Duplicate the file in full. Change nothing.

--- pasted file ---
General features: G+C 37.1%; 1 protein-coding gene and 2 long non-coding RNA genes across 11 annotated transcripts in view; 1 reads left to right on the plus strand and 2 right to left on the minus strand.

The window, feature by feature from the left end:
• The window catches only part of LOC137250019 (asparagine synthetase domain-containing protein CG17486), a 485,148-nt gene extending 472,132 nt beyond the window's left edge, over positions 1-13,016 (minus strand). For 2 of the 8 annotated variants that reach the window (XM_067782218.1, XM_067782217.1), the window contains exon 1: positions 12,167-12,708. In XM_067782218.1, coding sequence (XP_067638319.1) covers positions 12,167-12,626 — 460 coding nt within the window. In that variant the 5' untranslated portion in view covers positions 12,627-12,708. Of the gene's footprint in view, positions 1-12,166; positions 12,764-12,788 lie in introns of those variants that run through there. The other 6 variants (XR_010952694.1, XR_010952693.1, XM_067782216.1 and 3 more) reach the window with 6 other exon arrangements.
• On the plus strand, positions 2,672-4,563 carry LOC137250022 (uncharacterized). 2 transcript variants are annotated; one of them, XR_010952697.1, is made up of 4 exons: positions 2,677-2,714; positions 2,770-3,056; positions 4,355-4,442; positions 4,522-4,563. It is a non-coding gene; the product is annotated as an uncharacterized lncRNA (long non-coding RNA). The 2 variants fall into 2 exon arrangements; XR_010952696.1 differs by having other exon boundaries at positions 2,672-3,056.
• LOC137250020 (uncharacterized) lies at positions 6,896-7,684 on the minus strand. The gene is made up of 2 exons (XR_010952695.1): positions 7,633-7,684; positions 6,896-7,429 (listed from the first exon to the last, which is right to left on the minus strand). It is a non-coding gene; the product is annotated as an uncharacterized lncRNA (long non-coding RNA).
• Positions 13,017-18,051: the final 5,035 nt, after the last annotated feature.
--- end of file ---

General features: G+C 37.1%; 1 protein-coding gene and 2 long non-coding RNA genes across 11 annotated transcripts in view; 1 reads left to right on the plus strand and 2 right to left on the minus strand.

The window, feature by feature from the left end:
• The window catches only part of LOC137250019 (asparagine synthetase domain-containing protein CG17486), a 485,148-nt gene extending 472,132 nt beyond the window's left edge, over positions 1-13,016 (minus strand). For 2 of the 8 annotated variants that reach the window (XM_067782218.1, XM_067782217.1), the window contains exon 1: positions 12,167-12,708. In XM_067782218.1, coding sequence (XP_067638319.1) covers positions 12,167-12,626 — 460 coding nt within the window. In that variant the 5' untranslated portion in view covers positions 12,627-12,708. Of the gene's footprint in view, positions 1-12,166; positions 12,764-12,788 lie in introns of those variants that run through there. The other 6 variants (XR_010952694.1, XR_010952693.1, XM_067782216.1 and 3 more) reach the window with 6 other exon arrangements.
• On the plus strand, positions 2,672-4,563 carry LOC137250022 (uncharacterized). 2 transcript variants are annotated; one of them, XR_010952697.1, is made up of 4 exons: positions 2,677-2,714; positions 2,770-3,056; positions 4,355-4,442; positions 4,522-4,563. It is a non-coding gene; the product is annotated as an uncharacterized lncRNA (long non-coding RNA). The 2 variants fall into 2 exon arrangements; XR_010952696.1 differs by having other exon boundaries at positions 2,672-3,056.
• LOC137250020 (uncharacterized) lies at positions 6,896-7,684 on the minus strand. The gene is made up of 2 exons (XR_010952695.1): positions 7,633-7,684; positions 6,896-7,429 (listed from the first exon to the last, which is right to left on the minus strand). It is a non-coding gene; the product is annotated as an uncharacterized lncRNA (long non-coding RNA).
• Positions 13,017-18,051: the final 5,035 nt, after the last annotated feature.